Family dinner

April 15, 2016

Souper famille

For hearing-impaired people

  • Adopt a relaxed and positive attitude. Being tired and stressed will negatively affect your understanding.
  • See the dinner as a time for conversation with people near you at the table.
  • Advise the people you talk to that you have a hearing problem or remind them gently.
  • Tell others if you think you’ll have more trouble following the conversation, e.g., “I’m tired today, so it’s harder for me to follow” or “It’s noisy here. I’m sorry, but I will have to ask you to repeat frequently.”
  • If you have hearing aids, use them.
  • Reduce the noise as much as you can or ask the host to do it. For example, turn off the radio, television, or sound system, or turn them down. Close doors and windows. Ask others to avoid making unnecessary noises.
  • If the lighting seems inadequate to see your partners’ faces well, turn it up or ask your host to do it.
  • Ask people to talk one at a time.
  • Ask people not to talk with their mouths full.
  • Pick the right seat at the table:
    • Sit where you can see your partners’ faces.
    • Sit near the people you will be talking to the most.
    • If you hear better with one ear than the other, sit with your “good” ear facing the person you will be talking to the most.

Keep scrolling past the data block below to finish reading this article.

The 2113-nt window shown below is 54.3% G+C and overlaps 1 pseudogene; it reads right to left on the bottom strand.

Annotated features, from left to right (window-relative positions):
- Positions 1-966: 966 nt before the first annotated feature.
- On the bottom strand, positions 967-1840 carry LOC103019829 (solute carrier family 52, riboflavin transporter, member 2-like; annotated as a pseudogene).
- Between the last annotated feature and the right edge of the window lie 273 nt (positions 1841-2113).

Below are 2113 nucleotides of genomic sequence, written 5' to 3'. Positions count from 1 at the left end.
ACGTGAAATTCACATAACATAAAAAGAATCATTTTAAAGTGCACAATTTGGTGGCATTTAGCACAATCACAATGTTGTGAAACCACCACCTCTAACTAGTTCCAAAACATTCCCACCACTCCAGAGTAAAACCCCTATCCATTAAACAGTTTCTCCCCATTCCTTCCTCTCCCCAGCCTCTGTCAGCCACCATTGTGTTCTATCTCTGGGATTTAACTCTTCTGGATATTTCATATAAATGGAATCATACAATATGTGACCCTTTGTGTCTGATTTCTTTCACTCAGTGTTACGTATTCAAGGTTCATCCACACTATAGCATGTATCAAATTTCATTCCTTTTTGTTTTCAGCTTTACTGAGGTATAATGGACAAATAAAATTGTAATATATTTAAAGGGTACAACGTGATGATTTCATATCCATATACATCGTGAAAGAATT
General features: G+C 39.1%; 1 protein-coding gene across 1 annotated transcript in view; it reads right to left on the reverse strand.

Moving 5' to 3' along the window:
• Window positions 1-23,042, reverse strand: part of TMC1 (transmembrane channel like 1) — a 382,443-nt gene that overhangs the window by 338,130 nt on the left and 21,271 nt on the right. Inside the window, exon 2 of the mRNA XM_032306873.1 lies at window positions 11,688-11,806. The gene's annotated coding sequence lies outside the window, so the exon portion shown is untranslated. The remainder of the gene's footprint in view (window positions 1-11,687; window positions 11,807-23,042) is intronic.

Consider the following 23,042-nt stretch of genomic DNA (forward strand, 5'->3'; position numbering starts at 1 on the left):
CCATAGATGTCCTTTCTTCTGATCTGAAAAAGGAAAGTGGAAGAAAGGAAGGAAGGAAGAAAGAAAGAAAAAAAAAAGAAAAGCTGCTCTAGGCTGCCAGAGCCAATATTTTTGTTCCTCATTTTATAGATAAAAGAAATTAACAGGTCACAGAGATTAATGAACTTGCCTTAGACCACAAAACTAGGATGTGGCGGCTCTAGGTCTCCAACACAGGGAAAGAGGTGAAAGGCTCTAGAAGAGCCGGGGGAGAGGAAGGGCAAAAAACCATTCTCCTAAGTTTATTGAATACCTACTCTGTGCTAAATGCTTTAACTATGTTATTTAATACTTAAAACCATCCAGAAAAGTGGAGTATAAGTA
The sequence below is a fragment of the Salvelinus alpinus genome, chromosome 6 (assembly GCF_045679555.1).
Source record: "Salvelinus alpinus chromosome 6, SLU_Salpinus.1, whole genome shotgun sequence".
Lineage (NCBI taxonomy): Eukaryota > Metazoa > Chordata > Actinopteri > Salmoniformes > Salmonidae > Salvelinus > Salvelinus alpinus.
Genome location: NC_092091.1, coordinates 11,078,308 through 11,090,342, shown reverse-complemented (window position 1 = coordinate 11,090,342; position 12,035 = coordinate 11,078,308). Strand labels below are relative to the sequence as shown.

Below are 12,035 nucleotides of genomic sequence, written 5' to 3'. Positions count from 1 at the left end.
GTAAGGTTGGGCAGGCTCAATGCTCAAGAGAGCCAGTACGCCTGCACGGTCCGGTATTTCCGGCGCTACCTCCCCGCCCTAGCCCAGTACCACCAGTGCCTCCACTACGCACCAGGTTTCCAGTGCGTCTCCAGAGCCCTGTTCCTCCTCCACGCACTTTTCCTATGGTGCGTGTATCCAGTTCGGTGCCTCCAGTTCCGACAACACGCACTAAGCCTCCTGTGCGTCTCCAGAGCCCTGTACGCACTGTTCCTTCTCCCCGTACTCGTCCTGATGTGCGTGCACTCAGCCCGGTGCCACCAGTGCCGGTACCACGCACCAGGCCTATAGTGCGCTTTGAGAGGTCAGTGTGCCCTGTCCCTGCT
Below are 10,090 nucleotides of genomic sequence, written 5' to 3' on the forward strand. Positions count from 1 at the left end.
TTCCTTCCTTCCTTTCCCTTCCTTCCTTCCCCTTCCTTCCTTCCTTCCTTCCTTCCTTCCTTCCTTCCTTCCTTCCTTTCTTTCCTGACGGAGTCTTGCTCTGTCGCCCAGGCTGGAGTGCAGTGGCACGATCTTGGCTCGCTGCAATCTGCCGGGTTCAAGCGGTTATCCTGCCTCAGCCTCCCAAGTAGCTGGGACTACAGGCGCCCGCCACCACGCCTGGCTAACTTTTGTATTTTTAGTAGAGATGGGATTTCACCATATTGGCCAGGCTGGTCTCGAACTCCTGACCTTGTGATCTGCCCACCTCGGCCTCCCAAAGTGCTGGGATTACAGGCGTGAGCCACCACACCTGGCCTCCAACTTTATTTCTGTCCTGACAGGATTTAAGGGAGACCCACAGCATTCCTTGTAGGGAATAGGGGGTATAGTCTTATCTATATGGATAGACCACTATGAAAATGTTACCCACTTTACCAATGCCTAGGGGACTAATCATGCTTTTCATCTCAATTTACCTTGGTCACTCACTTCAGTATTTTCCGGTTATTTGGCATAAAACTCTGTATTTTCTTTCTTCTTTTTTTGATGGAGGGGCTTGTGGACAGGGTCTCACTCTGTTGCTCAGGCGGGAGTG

• Ask someone you feel comfortable with to repeat the information you did not understand or to help you follow the conversation.
  • Ask others to look at you and not to cover their lips when they are talking.
  • Break into subgroups of 2–3 people for discussions and change groups when needed.
  • Ask specific questions. For example, instead of asking, “What’s new?” say, “How is work, how are your kids, how is home?”
  • Verify your understanding during the conversation, e.g., “So, if I understood correctly…” or “You are talking about…”
  • At the end of the meal, ask one person to stay so you can talk and ask them to repeat important information (e.g., date of the next family gathering).
  • Ask to be advised when there is a sudden change in the topic of conversation.
  • Find the people speaking and look at them.

For conversation partners

  • Make sure to have the attention of hearing-impaired people before talking to them.
  • Look at them when you talk so they can read your lips.
  • If you see that hearing-impaired people have not understood a message:
    • Repeat it once as you said it initially.
    • If the person still does not understand, reformulate it.
    • Ask the person what part of the message they did not understand well.


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Communication with friends and family